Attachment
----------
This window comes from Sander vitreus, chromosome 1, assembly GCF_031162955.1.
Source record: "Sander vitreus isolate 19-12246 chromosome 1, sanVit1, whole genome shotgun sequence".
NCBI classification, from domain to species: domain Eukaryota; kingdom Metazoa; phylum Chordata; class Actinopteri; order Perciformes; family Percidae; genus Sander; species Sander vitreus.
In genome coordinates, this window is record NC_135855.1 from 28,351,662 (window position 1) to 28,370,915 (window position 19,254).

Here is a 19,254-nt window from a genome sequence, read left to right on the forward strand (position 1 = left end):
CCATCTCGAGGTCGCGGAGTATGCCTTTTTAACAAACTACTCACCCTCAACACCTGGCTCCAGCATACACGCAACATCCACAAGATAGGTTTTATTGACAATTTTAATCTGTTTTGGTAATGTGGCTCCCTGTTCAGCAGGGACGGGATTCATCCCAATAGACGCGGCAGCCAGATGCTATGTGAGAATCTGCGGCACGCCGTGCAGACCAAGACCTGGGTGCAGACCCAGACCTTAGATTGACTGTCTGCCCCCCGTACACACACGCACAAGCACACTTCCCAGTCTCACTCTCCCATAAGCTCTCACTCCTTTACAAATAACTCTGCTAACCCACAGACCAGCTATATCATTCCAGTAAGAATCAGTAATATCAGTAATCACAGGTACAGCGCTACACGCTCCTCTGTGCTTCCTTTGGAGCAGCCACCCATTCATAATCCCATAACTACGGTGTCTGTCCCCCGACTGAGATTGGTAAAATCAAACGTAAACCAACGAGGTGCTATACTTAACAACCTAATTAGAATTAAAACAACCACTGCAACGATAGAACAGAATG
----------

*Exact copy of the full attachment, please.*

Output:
This window comes from Sander vitreus, chromosome 1, assembly GCF_031162955.1.
Source record: "Sander vitreus isolate 19-12246 chromosome 1, sanVit1, whole genome shotgun sequence".
NCBI classification, from domain to species: domain Eukaryota; kingdom Metazoa; phylum Chordata; class Actinopteri; order Perciformes; family Percidae; genus Sander; species Sander vitreus.
In genome coordinates, this window is record NC_135855.1 from 28,351,662 (window position 1) to 28,370,915 (window position 19,254).

Here is a 19,254-nt window from a genome sequence, read left to right on the forward strand (position 1 = left end):
CCATCTCGAGGTCGCGGAGTATGCCTTTTTAACAAACTACTCACCCTCAACACCTGGCTCCAGCATACACGCAACATCCACAAGATAGGTTTTATTGACAATTTTAATCTGTTTTGGTAATGTGGCTCCCTGTTCAGCAGGGACGGGATTCATCCCAATAGACGCGGCAGCCAGATGCTATGTGAGAATCTGCGGCACGCCGTGCAGACCAAGACCTGGGTGCAGACCCAGACCTTAGATTGACTGTCTGCCCCCCGTACACACACGCACAAGCACACTTCCCAGTCTCACTCTCCCATAAGCTCTCACTCCTTTACAAATAACTCTGCTAACCCACAGACCAGCTATATCATTCCAGTAAGAATCAGTAATATCAGTAATCACAGGTACAGCGCTACACGCTCCTCTGTGCTTCCTTTGGAGCAGCCACCCATTCATAATCCCATAACTACGGTGTCTGTCCCCCGACTGAGATTGGTAAAATCAAACGTAAACCAACGAGGTGCTATACTTAACAACCTAATTAGAATTAAAACAACCACTGCAACGATAGAACAGAATG